As the Supreme Court prepares to release its opinion on Dobbs v Jackson, which could very well consign Roe v Wade to history, The Independent will be running long interviews with leading voices on abortion rights.
Yesterday, we published a longer interview that I conducted with Democratic Representative Judy Chu, the author of legislation that would codify Roe’s protections into law. Here are some highlights.
On people who will flock to California from red states: Chu, whose district encompasses part of the Los Angeles area, told the story of a woman from Texas – a state that now restricts abortion after six weeks – who traveled to Pasadena when she was seven weeks pregnant to seek an abortion. “And so she just packed her three children up and husband up in the car, and drove 20 hours straight to Pasadena to get the abortion. And she was treated well in our city; she got the abortion. But nonetheless, can you imagine having to go through all that?”
The Senate morass on passing abortion rights: Last month, the legislation Chu authored failed in the Senate. The most powerful Joe in Washington, Democratic Senator Joe Manchin of West Virginia, announced his opposition before the vote — but even if he had supported the bill, it would never have passed because he and Senator Kyrsten Sinema have opposed getting rid of the filibuster.
Nonetheless, Chu told us she is encouraged that President Joe Biden has said he would sign her bill. “And that is why it is such a crime that the Senate hasn’t passed this,” she said. “We have the House, we have the presidency, we don’t have the Senate. So that is the obstacle between having Roe v Wade reinstated by law, enshrined into law.”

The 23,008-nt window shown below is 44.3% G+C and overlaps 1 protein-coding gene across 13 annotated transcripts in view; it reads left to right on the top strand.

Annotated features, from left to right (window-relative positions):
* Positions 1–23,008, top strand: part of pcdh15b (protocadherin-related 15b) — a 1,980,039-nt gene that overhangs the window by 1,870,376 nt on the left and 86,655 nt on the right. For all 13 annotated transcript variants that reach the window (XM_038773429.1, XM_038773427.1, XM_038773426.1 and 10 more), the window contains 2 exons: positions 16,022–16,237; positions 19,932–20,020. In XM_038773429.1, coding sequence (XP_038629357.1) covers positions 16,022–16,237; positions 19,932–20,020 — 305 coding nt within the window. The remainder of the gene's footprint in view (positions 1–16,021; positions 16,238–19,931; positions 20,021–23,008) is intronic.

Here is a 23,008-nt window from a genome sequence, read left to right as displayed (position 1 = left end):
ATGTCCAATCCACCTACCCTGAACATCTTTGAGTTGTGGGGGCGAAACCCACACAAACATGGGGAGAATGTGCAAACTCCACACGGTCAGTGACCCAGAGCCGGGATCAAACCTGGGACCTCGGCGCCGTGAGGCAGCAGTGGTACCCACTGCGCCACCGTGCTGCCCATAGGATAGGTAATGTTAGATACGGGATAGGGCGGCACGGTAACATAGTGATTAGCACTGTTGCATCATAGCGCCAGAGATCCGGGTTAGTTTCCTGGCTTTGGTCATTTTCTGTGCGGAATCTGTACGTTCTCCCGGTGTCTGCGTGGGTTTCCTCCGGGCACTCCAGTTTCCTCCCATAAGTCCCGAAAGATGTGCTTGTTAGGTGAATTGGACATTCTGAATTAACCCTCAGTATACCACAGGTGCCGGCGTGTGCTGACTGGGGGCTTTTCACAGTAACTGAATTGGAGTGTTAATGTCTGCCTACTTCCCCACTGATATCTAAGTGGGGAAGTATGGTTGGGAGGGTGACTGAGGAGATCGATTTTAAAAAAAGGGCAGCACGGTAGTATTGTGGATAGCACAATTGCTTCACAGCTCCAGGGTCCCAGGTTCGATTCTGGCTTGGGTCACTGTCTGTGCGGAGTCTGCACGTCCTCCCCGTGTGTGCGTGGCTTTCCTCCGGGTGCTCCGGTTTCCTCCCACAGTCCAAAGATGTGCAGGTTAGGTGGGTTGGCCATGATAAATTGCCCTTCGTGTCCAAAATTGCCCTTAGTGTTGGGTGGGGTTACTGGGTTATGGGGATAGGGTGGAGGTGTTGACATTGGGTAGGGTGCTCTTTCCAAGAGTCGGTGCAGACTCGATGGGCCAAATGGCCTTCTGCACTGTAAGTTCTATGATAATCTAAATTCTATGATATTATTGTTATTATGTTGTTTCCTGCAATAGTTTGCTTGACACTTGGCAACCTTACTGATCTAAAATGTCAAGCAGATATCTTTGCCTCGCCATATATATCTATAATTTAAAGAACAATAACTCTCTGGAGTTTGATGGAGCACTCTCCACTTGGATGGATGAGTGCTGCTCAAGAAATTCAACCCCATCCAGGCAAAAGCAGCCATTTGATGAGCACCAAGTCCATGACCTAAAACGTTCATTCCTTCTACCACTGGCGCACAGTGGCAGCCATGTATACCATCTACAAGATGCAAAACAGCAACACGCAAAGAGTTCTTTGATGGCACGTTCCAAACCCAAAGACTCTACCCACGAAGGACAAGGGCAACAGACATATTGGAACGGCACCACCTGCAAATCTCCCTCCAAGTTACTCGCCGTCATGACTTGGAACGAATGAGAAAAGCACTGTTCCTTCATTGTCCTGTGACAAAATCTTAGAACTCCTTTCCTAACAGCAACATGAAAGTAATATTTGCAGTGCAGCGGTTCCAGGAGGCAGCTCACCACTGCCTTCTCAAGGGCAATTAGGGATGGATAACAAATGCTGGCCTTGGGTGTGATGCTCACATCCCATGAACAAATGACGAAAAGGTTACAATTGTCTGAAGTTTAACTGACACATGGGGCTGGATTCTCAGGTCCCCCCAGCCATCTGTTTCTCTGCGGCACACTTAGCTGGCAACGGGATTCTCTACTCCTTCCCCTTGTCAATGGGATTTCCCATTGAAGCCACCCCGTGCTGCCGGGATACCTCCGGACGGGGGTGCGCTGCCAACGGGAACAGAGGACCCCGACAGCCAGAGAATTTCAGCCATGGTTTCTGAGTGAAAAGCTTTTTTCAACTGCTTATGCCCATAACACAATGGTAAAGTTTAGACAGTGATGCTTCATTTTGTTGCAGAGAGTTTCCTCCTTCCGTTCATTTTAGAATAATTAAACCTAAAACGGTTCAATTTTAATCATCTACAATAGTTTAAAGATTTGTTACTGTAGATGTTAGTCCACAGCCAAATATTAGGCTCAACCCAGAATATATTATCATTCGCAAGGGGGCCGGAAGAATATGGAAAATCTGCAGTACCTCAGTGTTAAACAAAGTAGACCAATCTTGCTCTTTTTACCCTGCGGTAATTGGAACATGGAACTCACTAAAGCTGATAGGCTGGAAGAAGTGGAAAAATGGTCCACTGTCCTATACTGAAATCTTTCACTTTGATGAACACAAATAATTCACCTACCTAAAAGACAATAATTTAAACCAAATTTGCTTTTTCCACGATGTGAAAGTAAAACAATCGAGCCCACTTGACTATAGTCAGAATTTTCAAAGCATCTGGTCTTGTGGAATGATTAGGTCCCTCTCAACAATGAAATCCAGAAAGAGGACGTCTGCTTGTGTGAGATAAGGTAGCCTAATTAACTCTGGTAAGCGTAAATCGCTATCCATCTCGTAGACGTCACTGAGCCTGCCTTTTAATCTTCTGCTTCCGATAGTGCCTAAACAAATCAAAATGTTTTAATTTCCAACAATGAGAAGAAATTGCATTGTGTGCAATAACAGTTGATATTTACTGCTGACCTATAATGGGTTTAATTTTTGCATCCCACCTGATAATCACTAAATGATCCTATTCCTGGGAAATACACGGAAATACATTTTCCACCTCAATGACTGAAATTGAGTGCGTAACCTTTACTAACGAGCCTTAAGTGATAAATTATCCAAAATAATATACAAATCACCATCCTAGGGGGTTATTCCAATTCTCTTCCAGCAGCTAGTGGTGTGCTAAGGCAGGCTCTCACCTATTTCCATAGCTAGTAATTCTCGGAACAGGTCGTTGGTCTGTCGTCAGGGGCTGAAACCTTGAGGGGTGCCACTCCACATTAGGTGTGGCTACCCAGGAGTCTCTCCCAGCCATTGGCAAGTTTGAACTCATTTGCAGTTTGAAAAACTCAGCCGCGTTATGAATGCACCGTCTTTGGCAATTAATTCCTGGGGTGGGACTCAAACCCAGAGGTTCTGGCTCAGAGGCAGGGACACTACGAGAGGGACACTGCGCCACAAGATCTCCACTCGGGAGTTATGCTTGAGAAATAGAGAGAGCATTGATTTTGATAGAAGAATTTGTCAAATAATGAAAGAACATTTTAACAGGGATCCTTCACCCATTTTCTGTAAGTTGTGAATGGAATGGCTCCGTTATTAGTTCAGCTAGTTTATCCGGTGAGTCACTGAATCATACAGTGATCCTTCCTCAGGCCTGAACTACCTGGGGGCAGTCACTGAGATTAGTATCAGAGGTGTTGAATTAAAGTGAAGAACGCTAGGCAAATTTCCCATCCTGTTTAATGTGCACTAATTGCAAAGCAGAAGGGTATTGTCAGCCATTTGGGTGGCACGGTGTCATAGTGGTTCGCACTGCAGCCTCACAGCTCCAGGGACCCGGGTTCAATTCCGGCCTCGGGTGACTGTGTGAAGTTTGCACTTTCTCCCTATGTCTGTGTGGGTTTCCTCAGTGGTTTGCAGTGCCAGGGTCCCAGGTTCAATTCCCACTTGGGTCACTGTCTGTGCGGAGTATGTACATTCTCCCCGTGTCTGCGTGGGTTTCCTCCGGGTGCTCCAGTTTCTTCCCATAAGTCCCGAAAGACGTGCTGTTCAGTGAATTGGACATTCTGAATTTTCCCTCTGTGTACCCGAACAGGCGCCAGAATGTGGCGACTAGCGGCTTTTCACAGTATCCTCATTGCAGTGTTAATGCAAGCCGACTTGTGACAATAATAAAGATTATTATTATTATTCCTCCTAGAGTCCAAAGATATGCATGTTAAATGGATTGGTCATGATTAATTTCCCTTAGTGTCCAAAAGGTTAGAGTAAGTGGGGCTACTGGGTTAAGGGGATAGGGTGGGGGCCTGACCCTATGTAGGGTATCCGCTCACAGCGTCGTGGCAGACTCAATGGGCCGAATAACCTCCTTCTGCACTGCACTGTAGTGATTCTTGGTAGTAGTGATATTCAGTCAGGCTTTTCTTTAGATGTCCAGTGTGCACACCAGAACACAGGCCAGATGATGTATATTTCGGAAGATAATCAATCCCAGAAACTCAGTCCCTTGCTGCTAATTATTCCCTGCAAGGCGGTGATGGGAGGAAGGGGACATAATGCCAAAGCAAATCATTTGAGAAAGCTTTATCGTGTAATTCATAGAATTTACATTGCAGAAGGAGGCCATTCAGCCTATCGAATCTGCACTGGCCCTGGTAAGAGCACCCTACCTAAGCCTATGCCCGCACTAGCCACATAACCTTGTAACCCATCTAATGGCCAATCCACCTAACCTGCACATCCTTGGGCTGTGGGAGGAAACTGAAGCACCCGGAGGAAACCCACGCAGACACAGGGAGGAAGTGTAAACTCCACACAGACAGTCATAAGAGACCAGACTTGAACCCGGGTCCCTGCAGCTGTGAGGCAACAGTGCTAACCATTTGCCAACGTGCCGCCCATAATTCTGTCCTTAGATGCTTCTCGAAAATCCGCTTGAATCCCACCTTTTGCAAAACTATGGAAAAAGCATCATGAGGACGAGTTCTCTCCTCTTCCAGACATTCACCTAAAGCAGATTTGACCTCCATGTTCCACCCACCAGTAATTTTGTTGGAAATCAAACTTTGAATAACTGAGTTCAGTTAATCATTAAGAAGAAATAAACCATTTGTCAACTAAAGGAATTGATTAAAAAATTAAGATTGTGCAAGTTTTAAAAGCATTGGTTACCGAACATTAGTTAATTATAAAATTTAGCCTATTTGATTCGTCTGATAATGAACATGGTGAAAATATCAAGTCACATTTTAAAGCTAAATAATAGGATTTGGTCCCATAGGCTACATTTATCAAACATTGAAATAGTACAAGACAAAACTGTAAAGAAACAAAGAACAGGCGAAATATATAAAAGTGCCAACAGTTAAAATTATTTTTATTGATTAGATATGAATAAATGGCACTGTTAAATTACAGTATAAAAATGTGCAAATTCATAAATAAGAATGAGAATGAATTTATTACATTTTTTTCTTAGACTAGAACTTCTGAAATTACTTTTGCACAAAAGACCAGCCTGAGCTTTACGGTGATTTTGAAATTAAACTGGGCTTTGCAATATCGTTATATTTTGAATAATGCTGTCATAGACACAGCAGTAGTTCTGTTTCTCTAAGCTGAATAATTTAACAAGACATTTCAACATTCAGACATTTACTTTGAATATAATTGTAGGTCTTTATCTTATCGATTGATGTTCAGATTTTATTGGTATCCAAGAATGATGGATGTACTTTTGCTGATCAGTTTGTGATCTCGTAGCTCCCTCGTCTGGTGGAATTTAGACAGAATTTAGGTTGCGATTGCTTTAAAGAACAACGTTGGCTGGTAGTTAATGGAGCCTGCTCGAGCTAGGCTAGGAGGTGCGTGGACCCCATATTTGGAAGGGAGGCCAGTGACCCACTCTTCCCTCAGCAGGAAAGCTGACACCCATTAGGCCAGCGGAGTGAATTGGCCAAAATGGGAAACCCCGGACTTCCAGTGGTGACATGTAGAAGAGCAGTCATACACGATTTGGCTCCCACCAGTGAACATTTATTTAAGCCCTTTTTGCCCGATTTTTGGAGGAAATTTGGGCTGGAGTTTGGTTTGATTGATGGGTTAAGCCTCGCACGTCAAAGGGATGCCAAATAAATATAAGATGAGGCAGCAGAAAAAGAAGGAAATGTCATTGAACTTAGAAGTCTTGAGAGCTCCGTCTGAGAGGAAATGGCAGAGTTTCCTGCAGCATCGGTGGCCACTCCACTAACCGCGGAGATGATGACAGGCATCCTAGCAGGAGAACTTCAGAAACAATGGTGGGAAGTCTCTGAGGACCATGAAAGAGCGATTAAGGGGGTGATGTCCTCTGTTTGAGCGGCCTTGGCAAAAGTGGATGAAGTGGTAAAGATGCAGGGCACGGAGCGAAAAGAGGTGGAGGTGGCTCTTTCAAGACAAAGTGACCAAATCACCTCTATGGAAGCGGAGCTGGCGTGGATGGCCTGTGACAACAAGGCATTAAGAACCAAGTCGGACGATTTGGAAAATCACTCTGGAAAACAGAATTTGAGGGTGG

What Biden can do for now: The lack of legislation means the federal government has limited options to push back against abortion bans passed in Republican-controlled states. But Chu laid out some options, such as Medicaid’s “free choice of provider” requirement and expanding the Title X family planning program.
“The other thing that we want President Biden to do,” she said, “is to make sure that the data privacy of those seeking reproductive healthcare, including abortions, is protected. Because there are those states that want to access this data, want to get the names and the addresses and numbers of those seeking abortions, and then seek to criminalize the abortion patients and providers.”
How the Democratic Party has changed on abortion: When Chu entered Congress, many members of the House Democratic majority that helped pass much of Barack Obama’s legislation were still opposed to abortion. But as the Democratic Party’s electoral coalition has become less rural and less suburban as a party, it’s become more unified on abortion. “And the reason that these numbers have increased is because of the vote of the people,” she told us.
Read our full interview with Chu here – and stay tuned for one later this week with Emily’s List president Laphonza Butler.
Source Link Voices: How Biden could keep abortion legal even if Roe is overturned